Disruptions in critical infrastructures could have devastating impact. Financial loss and social disruption are just two examples of a long list of potential consequences of cyber-attacks. Public and private organizations strive to be resilient. The rise in legislation and regulation in regard of cyber security on a European Union level is indirectly used as a tool to achieve a certain goal, in this case cyber resilience.
Resilience can best be assessed by looking into the cyber security efforts and capabilities in preparation, prediction, detection, response and recovery. Telecom operators in the Netherlands in general address resilience and certain alignment in the efforts is noticeable between the different organizations. However, the prediction part of resilience is often immature. The history and the security culture within organizations plays part in the telecoms resilience. Telecom organizations have shown that there are cases in which they have already made efforts to be resilient before legislation and regulation demands them to. They then only have to modify their efforts so that it fits the exact demands.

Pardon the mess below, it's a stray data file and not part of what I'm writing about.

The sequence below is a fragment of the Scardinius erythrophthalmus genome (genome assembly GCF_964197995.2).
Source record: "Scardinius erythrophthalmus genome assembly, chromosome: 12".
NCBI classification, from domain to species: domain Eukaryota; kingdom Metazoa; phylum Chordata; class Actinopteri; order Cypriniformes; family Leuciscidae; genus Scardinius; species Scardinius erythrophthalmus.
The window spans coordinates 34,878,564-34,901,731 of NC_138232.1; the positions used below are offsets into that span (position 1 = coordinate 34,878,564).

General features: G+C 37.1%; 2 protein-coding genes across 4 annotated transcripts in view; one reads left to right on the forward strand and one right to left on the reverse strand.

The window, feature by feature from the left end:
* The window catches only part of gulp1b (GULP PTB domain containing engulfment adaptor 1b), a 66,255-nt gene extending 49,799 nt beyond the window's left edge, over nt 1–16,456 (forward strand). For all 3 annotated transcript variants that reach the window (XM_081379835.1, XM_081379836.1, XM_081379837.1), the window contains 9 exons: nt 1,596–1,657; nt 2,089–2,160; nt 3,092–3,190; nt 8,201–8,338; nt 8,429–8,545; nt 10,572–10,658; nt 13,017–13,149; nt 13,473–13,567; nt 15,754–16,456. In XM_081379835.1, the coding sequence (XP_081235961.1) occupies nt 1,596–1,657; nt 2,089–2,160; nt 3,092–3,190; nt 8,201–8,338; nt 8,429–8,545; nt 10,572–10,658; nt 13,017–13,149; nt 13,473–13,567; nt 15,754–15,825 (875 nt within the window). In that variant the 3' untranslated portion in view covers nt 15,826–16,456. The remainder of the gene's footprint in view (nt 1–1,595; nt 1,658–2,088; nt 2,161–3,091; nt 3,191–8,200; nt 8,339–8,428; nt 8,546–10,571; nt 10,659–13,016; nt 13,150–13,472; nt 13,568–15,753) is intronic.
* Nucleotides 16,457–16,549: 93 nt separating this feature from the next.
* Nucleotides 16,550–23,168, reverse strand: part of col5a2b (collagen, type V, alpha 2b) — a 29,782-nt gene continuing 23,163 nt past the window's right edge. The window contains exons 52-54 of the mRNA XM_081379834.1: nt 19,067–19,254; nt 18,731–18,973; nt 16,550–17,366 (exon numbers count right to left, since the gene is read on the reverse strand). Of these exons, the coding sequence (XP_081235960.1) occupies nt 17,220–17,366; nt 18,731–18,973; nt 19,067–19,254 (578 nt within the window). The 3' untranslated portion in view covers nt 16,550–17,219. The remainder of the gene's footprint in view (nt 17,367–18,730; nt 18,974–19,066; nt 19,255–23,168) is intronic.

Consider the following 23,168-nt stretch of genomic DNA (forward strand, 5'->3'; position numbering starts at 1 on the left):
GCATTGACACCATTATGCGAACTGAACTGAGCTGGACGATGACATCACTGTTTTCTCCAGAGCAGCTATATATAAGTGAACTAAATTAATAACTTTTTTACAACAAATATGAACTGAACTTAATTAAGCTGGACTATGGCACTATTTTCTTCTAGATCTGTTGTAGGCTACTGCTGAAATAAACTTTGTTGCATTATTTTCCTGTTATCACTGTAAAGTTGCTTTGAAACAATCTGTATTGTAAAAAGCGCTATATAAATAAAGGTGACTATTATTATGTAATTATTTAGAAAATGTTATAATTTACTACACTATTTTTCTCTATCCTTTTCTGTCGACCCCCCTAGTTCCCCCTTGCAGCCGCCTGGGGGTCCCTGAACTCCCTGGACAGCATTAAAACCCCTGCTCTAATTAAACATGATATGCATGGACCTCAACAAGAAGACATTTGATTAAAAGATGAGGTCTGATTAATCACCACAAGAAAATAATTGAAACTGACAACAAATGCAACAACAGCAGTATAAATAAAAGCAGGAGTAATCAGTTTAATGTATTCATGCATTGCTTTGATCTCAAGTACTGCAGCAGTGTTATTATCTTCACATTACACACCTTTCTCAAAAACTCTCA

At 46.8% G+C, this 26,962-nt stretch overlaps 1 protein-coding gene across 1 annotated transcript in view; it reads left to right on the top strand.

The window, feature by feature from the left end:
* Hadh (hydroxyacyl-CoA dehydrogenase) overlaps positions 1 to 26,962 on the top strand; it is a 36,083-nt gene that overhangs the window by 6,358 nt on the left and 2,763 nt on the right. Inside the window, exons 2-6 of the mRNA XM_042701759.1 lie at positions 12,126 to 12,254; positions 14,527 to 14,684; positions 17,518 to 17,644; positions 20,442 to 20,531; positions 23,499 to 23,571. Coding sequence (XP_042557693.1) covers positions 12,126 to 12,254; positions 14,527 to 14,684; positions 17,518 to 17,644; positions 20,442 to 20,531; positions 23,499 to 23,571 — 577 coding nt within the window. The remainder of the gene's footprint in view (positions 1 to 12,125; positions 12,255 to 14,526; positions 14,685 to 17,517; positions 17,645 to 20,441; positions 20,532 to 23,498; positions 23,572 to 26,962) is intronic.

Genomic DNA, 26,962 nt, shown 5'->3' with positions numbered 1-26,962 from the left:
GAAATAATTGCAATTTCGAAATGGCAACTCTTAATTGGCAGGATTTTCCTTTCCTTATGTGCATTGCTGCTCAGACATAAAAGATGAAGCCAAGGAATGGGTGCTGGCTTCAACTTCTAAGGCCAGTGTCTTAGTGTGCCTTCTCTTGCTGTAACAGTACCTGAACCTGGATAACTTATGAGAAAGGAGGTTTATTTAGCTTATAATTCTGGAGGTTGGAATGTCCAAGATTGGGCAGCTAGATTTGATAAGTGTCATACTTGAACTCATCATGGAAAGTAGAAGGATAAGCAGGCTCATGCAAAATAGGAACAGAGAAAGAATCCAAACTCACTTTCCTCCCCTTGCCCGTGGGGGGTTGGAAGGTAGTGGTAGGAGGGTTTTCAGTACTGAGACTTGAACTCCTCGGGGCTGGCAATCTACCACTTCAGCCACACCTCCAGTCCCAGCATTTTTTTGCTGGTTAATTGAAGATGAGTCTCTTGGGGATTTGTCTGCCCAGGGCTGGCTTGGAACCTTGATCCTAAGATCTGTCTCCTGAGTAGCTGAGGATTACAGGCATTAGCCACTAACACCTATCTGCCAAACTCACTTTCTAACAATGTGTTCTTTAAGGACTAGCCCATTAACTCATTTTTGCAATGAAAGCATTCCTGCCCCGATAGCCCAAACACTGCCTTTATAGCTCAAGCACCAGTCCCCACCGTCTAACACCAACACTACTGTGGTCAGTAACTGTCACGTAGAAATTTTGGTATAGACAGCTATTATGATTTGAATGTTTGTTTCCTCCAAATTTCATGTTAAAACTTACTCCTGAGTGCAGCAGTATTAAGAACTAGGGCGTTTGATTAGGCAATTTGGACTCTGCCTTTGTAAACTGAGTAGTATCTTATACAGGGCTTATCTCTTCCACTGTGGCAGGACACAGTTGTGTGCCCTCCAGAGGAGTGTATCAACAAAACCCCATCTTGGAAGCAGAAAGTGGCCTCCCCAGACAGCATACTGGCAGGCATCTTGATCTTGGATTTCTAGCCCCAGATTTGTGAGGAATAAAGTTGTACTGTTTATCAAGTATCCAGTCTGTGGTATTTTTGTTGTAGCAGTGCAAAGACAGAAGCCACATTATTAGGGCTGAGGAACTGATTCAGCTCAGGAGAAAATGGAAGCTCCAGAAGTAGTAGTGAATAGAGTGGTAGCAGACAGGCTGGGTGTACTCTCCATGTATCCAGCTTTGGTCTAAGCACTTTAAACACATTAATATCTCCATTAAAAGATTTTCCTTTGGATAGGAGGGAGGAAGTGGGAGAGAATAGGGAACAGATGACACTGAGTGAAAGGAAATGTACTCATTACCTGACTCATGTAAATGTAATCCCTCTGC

In a final conclusion it can be said that there are several measures within telecom sector to be resilient, but these are often not a result of legislation and regulation. Stronger drivers for these organizations are related to their business objectives like client satisfaction and business continuity. Telecom organizations often already comply to legislation and regulation before it is officially implemented, because the demand for these measures was there long before legislation and regulation was enforced.
Legislation and regulation are however not experienced as useless. Even though they do not directly contribute, there is a need for a certain base level of resilience and security, which is defined by legislation and regulation.